Media Center

IAVI in the News - 2017

November

Four big insights into HIV/AIDS that provide hope of finding a vaccine: Thumbi Ndung'u describes the cutting-edge research African scientists are engaged in toward an HIV vaccine. The Citizen

Working alongside a number of partner organizations, including IAVI, Janssen continues to make dramatic improvements for patients with HIV. Pharmafile 

To address the challenges of providing more people with access to antiretroviral therapy in India, IAVI along with the Centers for Disease Control and Prevention came together in the national capital on Friday to discuss ways to accelerate HIV treatment prevention. “Globally, innovative programmes have been launched to tackle infectious diseases. These programmes must be integrated to address the problem, and countries across the world must develop end-to-end research capability which will, in turn, accelerate outcomes,” said Rajat Goyal, India Country Director of IAVI, in eHealth.

Thumbi Ndung'u, Scientific Director of the HIV Pathogenesis Programme (HPP) at the Doris Duke Medical Research Institute, Nelson R. Mandela School of Medicine, University of KwaZulu-Natal, which is one of IAVI's partners in South Africa, has been awarded a gold medal for his contributions to HIV and TB research by the 2017 South African Medical Research Council. The awards are among South Africa's most prestigious. Gold medals are awarded annually to established senior scientists who have made key contributions that have had an impact on the health of people. Africa Health Research Institute


October

Former IAVI CEO Margie McGlynn has been honored with a Lifetime Achievement Award as part of the PM360 Trailblazer Awards. “From her first day, Margie coordinated the workload in a strategic and effective way, so that each candidate vaccine was given the best chance to be successful. That is complicated enough when it comes to success in the U.S., but Margie was thinking globally,” says Mark Feinberg. PM360

“We’re closer than we’ve ever been. I think that there will be meaningful biological intervention that will have a significant impact on preventing HIV infection in the coming 5 years that will help bend the curve of HIV infection rates downward in a significant way,” says Mark Feinberg in MD Magazine.

“There is a great deal of energy at every stage of the development pipeline – from promising antibody discoveries to novel vaccine platforms, from early-phase clinical trials to one very large efficacy trial now being conducted in South Africa,” says Mark Feinberg in MD Magazine.

 

September

Progress in fighting HIV 'could save lung cancer victims too': Recently awarded a Pioneer grant from Cancer Research UK, IAVI's Jonathan Hare joins forces with cancer researchers to explore immunological similarities between HIV and lung cancer. Evening Standard.

“We learned in this study that grabbing hold of these glycans can be a very important early step in an effective immune response to HIV, and with this knowledge, we believe we can design better candidate vaccines,” says Dennis Burton in this TSRI news release.

 

August

Janssen Vaccines and Prevention B.V. is now rapidly advancing an experimental prime-boost HIV vaccine regimen, with plans announced at the IAS 2017 conference to launch a large-scale "proof of concept" efficacy trial in women in late 2017/early 2018, in collaboration with IAVI and several other organizations: The Body Pro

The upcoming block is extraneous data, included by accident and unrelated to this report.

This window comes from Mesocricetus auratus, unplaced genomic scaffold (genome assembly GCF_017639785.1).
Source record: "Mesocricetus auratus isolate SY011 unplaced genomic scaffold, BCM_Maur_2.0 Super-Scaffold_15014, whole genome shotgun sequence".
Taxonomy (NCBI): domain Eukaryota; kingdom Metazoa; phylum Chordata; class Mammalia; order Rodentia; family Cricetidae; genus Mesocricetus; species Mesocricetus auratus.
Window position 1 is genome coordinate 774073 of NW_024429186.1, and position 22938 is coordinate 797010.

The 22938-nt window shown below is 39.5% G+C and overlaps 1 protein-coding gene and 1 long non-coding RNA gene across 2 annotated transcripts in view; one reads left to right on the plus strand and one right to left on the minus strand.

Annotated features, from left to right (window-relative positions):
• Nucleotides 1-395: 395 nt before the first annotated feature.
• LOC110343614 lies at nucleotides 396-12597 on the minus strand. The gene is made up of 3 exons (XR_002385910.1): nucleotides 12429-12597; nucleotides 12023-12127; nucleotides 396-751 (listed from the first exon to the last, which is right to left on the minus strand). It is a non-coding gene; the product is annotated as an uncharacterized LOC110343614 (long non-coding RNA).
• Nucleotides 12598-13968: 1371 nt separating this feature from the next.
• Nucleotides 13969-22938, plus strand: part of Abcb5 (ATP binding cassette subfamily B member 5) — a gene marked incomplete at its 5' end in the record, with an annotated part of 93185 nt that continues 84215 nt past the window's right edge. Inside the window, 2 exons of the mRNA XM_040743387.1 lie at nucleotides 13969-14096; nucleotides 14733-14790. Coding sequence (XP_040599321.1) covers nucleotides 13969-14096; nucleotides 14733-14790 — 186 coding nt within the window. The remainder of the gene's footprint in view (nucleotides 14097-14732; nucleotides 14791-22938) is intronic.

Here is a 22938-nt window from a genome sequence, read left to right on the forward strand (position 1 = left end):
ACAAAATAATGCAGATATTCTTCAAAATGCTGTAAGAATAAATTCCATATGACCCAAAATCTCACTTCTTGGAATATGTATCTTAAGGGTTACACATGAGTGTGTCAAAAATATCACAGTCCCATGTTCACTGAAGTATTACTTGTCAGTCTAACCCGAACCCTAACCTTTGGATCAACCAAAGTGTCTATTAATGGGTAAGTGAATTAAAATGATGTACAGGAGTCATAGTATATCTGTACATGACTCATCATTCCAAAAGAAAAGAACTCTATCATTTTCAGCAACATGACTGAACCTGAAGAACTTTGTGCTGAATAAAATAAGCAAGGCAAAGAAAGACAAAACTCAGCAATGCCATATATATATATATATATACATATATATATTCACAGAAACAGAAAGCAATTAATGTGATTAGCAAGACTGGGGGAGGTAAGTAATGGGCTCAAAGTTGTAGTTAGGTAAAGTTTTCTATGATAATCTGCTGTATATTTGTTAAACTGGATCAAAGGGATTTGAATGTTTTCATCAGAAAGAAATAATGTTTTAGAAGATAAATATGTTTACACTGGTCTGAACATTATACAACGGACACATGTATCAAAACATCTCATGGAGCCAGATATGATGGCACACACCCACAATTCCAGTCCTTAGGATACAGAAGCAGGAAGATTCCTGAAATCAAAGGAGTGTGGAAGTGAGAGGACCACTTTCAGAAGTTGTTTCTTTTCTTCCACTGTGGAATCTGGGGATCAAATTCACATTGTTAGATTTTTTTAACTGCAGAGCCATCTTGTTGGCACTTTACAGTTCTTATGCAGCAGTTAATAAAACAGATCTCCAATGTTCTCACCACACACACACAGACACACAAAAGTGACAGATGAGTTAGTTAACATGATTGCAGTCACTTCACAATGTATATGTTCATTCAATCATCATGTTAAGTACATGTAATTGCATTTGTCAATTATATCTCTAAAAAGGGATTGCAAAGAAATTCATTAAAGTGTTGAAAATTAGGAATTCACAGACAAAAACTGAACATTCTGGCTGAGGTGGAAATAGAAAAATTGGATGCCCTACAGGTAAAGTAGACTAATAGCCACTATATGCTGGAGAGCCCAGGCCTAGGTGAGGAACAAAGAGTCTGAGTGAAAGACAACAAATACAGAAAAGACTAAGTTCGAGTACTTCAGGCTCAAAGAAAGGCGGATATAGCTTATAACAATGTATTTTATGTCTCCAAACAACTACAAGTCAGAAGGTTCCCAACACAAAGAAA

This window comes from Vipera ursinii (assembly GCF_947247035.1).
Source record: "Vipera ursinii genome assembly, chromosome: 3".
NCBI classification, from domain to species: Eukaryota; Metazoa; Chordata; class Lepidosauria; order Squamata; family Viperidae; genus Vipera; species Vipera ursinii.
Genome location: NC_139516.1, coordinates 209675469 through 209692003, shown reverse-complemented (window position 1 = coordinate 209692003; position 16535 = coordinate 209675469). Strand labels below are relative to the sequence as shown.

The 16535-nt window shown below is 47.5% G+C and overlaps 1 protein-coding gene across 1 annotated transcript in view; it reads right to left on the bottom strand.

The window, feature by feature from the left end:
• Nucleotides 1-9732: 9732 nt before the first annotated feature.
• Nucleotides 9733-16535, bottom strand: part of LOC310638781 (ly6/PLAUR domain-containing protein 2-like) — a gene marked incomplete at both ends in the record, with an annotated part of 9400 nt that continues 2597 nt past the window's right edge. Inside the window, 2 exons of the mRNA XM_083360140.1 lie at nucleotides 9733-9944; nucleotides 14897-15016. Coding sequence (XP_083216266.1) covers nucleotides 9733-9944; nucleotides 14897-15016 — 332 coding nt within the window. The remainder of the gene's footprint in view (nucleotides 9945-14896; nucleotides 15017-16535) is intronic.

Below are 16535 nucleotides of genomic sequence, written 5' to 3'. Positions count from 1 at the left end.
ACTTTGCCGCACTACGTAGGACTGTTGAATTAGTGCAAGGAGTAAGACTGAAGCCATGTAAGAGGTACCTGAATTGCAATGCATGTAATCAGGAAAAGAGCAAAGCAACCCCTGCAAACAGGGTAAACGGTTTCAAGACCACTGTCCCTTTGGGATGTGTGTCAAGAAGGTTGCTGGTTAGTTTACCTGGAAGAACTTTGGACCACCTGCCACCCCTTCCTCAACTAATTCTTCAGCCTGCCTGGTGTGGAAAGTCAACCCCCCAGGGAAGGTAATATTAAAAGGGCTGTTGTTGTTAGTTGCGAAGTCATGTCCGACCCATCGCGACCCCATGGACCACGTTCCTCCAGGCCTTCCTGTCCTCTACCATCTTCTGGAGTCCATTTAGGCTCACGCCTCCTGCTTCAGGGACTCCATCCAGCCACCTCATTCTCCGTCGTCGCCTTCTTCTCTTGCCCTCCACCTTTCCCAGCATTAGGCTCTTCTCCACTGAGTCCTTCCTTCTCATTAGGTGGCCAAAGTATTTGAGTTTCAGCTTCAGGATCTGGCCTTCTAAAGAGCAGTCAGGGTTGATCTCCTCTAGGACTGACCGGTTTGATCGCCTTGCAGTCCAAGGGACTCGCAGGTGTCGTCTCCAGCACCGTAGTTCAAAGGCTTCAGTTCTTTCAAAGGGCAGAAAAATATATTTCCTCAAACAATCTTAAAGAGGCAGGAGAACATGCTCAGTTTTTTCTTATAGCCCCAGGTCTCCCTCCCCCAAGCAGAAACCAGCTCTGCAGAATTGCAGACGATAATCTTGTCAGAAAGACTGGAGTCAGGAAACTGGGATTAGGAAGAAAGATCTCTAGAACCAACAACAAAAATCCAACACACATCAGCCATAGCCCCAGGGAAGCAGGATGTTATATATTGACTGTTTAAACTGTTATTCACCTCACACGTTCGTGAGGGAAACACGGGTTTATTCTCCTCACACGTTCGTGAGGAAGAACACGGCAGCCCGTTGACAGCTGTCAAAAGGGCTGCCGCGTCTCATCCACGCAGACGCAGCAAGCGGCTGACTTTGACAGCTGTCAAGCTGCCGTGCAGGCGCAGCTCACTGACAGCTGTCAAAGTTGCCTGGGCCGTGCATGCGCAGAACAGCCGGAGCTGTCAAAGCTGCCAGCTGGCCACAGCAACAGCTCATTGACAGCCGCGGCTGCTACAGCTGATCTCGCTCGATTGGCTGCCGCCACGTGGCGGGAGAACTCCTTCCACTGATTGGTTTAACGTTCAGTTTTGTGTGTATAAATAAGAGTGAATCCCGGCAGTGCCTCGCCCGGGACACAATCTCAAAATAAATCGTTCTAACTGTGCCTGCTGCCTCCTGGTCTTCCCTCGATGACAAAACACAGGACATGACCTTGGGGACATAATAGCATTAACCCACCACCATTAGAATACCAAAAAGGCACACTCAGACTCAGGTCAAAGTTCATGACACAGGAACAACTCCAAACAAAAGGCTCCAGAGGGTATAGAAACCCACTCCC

July

"We have been doing immunization experiments in different animal models for years. For this to work so well, quickly and reliably was above and beyond what we expected," says Devin Sok in The Body Pro.

Dennis Burton reacts to another milestone step toward the long-elusive aim of creating a vaccine against HIV; and Mark Feinberg comments on news coming out of the 9th IAS Conference on HIV Science in Paris: The San Diego Union-Tribune

Devin Sok: "The response blew our minds. It was just insane how good it looked, in humans it takes three-to-five years to develop the antibodies we're talking about. Who would have thought cow biology was making a significant contribution to HIV." BBC

Devin Sok reacts to his study showing that with a little cellular engineering, cow-made antibodies could one day be used for short-term protection or to treat HIV-infected individuals: The Scientist

IAVI's Devin Sok, director of antibody discovery and development, speaks about how cows are helping scientists better understand how to prevent HIV infections in humans: Time

IAVI's Javier Guenaga comments on the promising HIV research developments happening at The Scripps Research Institute: DDNews

 

June

Dennis Burton comments on the promise of optimized immunizations that reliably elicit protective antibodies in preclinical study: Science Daily

Leslie Nielsen, Director, Africa Parnerships at IAVI, comments on local scientists setting the agenda so that research responds to solving local problems: New Vision

 

May

"This is an important opportunity to test how prepared countries are to decide whether or not they want to deploy new vaccines, and how, before they are licensed,” says Mark Feinberg in Nature

 

January

Anant Bhan, senior manager of IAVI's India program, offers advice to India's rural health journalists: International Journalists' Network

Mark Feinberg and fellow global health experts from the newly formed Coalition for Epidemic Preparedness Innovations on why we need new vaccines against epidemic infectious diseases: New England Journal of Medicine

"We're not prepared for future Ebola outbreaks," warn Mark Feinberg and other leading infectious disease experts in STAT

Mark Feinberg, Financial Times: “The development of an HIV vaccine is probably the greatest challenge that biomedical science has taken on in the public health arena.”